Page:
At the heart of a large agricultural estate in Portugal’s Montijo municipality, surrounded by a vineyard and on the edge of a cork oak forest, is located Vineyard House: a single family home that combines tradition and modernity. The single-storey building, designed by architecture office Blaanc, tries to interfere as little as possible with its surrounding landscape by aligning alongside the natural elements that compose the peaceful backdrop.
Vineyard House comprises three interlocking volumes, each one possessing a flat roof. The different functions of the house are organized into these three rectangular volumes that are arranged respecting the landscape’s lines.
Each of the volumes forming part of Vineyard House is made of a different material that combines with the house’s natural surroundings
Two of the blocks consist of a concrete structure with brick masonry walls plastered and painted white, giving continuity to the existing buildings on the estate. The third volume, which features the common areas of the house, is built in rammed earth.
The rammed earth volume communicates with the entire length of an outdoor terrace which functions as an extension of the living areas. The dining room, kitchen and a sunken TV room are all set in this rectilinear block. The walls help to provide a cool interior environment during summer and mild in winter.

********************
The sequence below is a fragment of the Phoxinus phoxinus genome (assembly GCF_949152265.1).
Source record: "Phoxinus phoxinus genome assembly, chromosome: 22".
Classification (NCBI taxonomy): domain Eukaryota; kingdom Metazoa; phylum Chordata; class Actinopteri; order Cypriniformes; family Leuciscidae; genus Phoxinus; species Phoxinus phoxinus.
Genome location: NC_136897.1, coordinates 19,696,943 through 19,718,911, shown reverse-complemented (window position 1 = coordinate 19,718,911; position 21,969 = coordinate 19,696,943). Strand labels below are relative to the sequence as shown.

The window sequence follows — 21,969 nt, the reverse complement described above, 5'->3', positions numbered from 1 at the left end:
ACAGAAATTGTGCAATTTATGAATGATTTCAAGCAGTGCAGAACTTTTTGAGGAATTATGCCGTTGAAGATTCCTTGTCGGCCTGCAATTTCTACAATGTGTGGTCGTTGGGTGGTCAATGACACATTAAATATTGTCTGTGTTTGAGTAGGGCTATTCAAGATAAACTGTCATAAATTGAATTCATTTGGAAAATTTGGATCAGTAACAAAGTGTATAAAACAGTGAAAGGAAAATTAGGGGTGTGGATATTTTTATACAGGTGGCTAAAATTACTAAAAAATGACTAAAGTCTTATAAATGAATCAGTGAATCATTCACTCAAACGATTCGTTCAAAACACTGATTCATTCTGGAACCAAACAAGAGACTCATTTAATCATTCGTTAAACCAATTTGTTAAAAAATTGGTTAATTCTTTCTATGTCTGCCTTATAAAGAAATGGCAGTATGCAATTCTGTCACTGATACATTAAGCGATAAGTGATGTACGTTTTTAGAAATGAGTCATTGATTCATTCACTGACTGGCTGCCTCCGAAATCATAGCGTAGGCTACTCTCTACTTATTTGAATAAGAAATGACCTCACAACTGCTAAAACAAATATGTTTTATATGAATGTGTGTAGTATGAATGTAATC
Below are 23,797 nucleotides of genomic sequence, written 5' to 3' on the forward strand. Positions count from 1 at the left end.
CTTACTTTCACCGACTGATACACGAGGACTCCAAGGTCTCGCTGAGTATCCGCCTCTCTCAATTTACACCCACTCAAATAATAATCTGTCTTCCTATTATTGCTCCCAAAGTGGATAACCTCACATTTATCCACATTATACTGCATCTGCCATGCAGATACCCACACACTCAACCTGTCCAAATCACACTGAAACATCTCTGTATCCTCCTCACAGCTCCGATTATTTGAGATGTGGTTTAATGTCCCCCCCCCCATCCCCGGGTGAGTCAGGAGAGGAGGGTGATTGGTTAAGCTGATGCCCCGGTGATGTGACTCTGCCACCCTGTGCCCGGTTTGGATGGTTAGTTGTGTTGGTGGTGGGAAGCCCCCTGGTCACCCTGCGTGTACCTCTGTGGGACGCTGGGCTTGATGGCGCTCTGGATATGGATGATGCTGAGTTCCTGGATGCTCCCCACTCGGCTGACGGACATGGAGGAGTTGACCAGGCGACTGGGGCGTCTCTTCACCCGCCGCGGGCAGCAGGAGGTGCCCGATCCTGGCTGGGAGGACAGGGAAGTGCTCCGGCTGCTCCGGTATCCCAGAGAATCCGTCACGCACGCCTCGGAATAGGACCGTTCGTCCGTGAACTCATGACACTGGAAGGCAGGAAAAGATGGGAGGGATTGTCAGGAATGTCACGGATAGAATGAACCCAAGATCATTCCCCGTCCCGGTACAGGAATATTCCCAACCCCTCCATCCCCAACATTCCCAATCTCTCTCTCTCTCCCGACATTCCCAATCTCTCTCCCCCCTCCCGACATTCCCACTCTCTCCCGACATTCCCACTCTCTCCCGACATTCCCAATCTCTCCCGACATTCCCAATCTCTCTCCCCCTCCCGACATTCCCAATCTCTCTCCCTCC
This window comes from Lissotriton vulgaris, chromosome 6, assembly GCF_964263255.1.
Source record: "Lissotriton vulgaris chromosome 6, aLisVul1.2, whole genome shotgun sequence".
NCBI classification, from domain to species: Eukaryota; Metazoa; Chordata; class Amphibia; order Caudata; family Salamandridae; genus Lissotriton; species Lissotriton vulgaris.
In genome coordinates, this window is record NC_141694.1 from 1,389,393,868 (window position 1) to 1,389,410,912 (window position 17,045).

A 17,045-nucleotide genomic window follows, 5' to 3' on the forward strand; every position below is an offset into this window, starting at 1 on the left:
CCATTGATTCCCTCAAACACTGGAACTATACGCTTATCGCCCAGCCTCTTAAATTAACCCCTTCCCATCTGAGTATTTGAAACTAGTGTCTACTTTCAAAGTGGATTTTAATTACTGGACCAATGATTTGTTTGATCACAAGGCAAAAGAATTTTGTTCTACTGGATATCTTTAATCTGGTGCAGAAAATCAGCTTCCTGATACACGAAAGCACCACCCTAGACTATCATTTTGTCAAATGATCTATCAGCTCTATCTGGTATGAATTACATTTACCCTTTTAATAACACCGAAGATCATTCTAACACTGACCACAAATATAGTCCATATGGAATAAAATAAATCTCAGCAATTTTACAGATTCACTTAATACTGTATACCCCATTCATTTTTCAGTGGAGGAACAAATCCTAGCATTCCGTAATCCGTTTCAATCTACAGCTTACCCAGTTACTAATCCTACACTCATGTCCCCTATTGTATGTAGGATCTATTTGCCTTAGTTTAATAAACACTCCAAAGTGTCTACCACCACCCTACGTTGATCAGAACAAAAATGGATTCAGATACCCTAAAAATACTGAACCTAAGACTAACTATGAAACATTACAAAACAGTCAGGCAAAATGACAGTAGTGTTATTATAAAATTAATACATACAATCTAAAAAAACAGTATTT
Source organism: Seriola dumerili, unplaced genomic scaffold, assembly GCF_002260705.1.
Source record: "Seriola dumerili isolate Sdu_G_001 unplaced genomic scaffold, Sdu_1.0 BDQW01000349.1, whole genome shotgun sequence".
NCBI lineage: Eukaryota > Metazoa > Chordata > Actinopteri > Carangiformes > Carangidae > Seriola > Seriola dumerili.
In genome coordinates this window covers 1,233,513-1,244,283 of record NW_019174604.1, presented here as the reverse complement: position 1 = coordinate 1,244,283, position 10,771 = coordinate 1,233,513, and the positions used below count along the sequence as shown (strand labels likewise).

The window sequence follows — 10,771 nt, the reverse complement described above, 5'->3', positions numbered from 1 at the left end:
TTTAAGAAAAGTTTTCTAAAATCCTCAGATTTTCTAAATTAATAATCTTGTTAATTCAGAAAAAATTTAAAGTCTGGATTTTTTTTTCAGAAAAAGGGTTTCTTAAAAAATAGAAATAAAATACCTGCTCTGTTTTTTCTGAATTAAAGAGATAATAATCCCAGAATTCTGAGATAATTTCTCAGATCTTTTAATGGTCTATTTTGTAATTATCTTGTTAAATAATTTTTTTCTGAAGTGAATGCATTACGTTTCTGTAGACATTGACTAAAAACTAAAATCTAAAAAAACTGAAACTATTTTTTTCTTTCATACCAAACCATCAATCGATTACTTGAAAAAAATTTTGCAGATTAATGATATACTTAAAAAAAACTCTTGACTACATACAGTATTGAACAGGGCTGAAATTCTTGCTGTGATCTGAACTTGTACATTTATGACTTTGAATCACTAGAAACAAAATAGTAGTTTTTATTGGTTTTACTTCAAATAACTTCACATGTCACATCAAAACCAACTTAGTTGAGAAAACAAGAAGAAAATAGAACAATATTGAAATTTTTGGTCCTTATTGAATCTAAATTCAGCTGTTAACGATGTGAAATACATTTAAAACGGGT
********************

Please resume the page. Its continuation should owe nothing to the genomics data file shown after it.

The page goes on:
The two remaining volumes contain five bedrooms and corresponding bathrooms, an office, a small guest bathroom, a guest bedroom, a master bedroom and a storage area with direct access from the exterior. Some of the bedroom’s windows overlook a pair of patios set between these two blocks.
The added value that the rammed earth technique represents both environmentally and aesthetically and the demand for a sustainable solution were the drive behind the introduction of a volume made of this material. The natural beauty of the earth is left visible on portions of both the interior and exterior and is protected by an overhanging roof made from laminated wooden beams. This vernacular building technique is still recurrent in some areas of Portugal and enables a strong fusion with the surrounding environment.
Photgraphy is by João Morgado